Along with food and lodging, an apprentice historically received the skills they needed to prosper in their careers through a close working relationship with a Master, an experienced tradesman or tradeswoman. In return Masters received inexpensive and reliable labor from their apprentice.
The modern mentor and protégé relationship does not have such strict guiding principles nor as clear a compensation. This lack of structure both enables and overwhelms young designers as they step into new careers. The fact remains, however, we do need help navigating our working lives. We all do.
Enlisting the support of a mentor is fortunately not out of reach, but it requires the tenacious ability to pitch yourself – and keep pitching yourself– even when you aren't sure what value you have to offer.
Why have a mentor? Who should have one?
“Mentors will help you become a better designer. They will look at your work and spot the problems immediately. You can learn a lot from those who have been in the field longer than you, and they will help you navigate the corporate culture.” Diane Cherie, user experience designer.
Having someone to look up to and offer guidance can help a mentee do three main things:
- Establish career direction
- Improve a lackluster portfolio
- Get through a slump
Such a relationship is not only good for the one being mentored, but also for the mentor.
“At every stage, there are new things to learn (from preparing files for print to preparing RFPs), new people to respond to (from creative directors to clients) and new challenges to face (from running out of adhesive spray before a presentation to having to lay off an employee).” Armin Vit, designer, speaker, and writer.
Most experienced designers will already be familiar with the benefits of sharing their wisdom, but it doesn't hurt to engage a potential mentor by clearly demonstrating the benefits of their interaction with you. A mentee provides a mentor the opportunity to:
- Learn through teaching
- Give back to a community that helped them
- Bolster a reputation
So how does a young designer go about forming this kind of valuable relationship? It can be tricky, but with some effort and a little common sense, it is far from impossible.
Engaging a potential mentor
The design world is brimming with people to admire, but it is difficult to find a mentor that will pay attention to you. Those who are successful enough to warrant admiration often prioritize work opportunities over anonymous requests for help, and while mentors are uniquely charitable folks, they are busy. To begin a meaningful conversation with someone you respect, first figure out what you have to offer.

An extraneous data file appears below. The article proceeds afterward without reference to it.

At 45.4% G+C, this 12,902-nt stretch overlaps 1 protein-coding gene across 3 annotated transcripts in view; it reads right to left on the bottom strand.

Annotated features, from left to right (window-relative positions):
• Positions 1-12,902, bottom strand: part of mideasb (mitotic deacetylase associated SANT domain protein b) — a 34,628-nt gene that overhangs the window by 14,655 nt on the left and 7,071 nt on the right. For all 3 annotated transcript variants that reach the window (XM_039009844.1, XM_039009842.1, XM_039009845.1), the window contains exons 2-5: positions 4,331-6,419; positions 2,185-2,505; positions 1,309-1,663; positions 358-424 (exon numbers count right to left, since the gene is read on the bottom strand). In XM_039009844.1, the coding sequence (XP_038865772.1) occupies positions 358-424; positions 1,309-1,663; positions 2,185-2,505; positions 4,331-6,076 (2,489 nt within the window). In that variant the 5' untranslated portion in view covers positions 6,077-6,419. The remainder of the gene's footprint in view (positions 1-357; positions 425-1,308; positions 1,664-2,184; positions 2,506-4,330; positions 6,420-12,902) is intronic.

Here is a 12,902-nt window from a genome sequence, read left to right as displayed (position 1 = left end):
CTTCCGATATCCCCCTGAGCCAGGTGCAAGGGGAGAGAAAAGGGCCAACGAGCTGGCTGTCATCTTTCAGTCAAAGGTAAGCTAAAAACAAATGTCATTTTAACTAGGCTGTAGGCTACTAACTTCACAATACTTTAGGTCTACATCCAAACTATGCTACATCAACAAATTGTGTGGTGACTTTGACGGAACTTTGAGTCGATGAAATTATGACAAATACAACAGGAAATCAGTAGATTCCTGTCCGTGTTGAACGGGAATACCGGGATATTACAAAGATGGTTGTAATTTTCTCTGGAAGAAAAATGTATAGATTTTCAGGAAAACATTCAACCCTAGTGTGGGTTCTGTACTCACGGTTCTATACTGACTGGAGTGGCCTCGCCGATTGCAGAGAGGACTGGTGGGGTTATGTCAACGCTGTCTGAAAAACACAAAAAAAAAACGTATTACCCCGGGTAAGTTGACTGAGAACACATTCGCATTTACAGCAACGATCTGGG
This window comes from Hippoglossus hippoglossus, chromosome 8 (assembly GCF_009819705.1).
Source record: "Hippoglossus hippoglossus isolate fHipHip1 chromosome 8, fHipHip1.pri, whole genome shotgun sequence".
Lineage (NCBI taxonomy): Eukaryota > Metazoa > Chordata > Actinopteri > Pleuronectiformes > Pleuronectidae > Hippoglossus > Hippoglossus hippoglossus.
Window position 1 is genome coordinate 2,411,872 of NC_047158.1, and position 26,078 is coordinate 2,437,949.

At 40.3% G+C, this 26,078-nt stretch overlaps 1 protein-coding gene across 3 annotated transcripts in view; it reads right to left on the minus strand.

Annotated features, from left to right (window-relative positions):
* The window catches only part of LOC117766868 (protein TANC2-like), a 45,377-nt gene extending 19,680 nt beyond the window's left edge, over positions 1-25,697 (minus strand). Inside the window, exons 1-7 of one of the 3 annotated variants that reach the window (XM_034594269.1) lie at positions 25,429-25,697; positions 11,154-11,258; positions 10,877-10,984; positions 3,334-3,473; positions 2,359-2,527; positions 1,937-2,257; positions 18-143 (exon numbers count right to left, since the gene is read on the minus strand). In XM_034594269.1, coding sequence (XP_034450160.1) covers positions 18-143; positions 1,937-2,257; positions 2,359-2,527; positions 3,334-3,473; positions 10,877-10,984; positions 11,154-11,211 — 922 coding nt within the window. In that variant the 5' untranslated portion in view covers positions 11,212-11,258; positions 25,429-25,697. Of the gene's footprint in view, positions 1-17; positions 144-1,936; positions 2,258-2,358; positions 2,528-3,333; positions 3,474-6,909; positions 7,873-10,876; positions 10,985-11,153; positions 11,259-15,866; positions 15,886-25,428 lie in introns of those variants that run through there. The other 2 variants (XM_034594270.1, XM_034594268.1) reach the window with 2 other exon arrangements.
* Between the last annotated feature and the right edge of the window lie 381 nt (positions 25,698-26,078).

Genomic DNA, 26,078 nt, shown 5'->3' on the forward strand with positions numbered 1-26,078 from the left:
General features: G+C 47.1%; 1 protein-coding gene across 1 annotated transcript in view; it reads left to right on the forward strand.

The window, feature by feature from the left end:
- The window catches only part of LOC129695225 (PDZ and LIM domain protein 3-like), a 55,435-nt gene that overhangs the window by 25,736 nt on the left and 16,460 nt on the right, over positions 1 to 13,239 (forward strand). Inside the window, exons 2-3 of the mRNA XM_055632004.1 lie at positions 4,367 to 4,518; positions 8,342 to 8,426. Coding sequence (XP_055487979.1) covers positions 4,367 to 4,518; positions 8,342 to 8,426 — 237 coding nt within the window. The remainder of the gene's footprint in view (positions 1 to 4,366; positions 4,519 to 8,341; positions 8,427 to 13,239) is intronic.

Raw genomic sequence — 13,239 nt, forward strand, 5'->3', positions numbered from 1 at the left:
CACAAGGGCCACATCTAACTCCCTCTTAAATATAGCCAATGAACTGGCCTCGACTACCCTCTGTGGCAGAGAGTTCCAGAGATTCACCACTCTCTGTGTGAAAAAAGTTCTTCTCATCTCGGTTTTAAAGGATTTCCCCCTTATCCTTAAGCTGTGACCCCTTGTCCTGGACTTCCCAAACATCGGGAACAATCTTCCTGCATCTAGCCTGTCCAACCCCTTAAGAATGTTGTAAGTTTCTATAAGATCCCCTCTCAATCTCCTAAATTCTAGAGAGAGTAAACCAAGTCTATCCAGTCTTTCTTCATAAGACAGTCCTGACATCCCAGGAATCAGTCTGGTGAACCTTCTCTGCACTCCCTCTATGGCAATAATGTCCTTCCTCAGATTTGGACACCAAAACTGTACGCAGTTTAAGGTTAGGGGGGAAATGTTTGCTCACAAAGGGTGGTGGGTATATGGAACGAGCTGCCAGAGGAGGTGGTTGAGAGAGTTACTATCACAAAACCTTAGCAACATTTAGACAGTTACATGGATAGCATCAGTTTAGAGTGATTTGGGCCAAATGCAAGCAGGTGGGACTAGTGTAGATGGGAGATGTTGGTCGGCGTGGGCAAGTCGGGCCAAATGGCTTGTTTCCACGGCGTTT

Think of an interesting way to engage in conversation. You can you offer to publish an interview, write an article, or give them something that they may not have or be able to get – could be a link relevant to their business, a case of local beer, or a plate of your grandmother's top secret, homemade cinnamon buns. It could also be as simple as attending one of their events and meeting them in person. Be creative.
- Take care with your introductory message. Keep your message short and to the point. Write no less than three revisions. Keep in mind that professionalism will outweigh cleverness, because no matter how original you think your message is, it's been done before.
- Seek mentors who are already actively involved in providing feedback and direction. Successfully engaging a mentor greatly depends on the mentor's preexisting willingness to engage. You can't tweet at someone and expect they will critique your work, but if you build up a relationship over time your chances are much higher. Use design communities to find these people.
- Write your questions down so you know exactly what you are aiming to accomplish. Do you want to know which conferences you should attend? Or how to gain a loyal following for your work? Maybe you want to know how to deal with a difficult boss? A clear line of questioning demonstrates your intelligence and commitment to a successful career.
- If a mentor says no, look elsewhere. Don't waste your time or other people's time by persisting when your message isn't welcome. Also, don't take negative feedback personally. Just keep looking.
Many young designers hesitate to reach out to others for the same reason we stay in jobs we don't like or hang on to dreams without acting on them – fear. Fear is the greatest enemy in our personal careers. But really, what have you got to lose by trying? A bit of face? Is that all?
A much better question, because it isn't fear-based, is this: What have you got to gain? In my experience I've been thanked for taking a chance and reaching out to other professionals, which is worth considering the next time you stop yourself from taking a risk.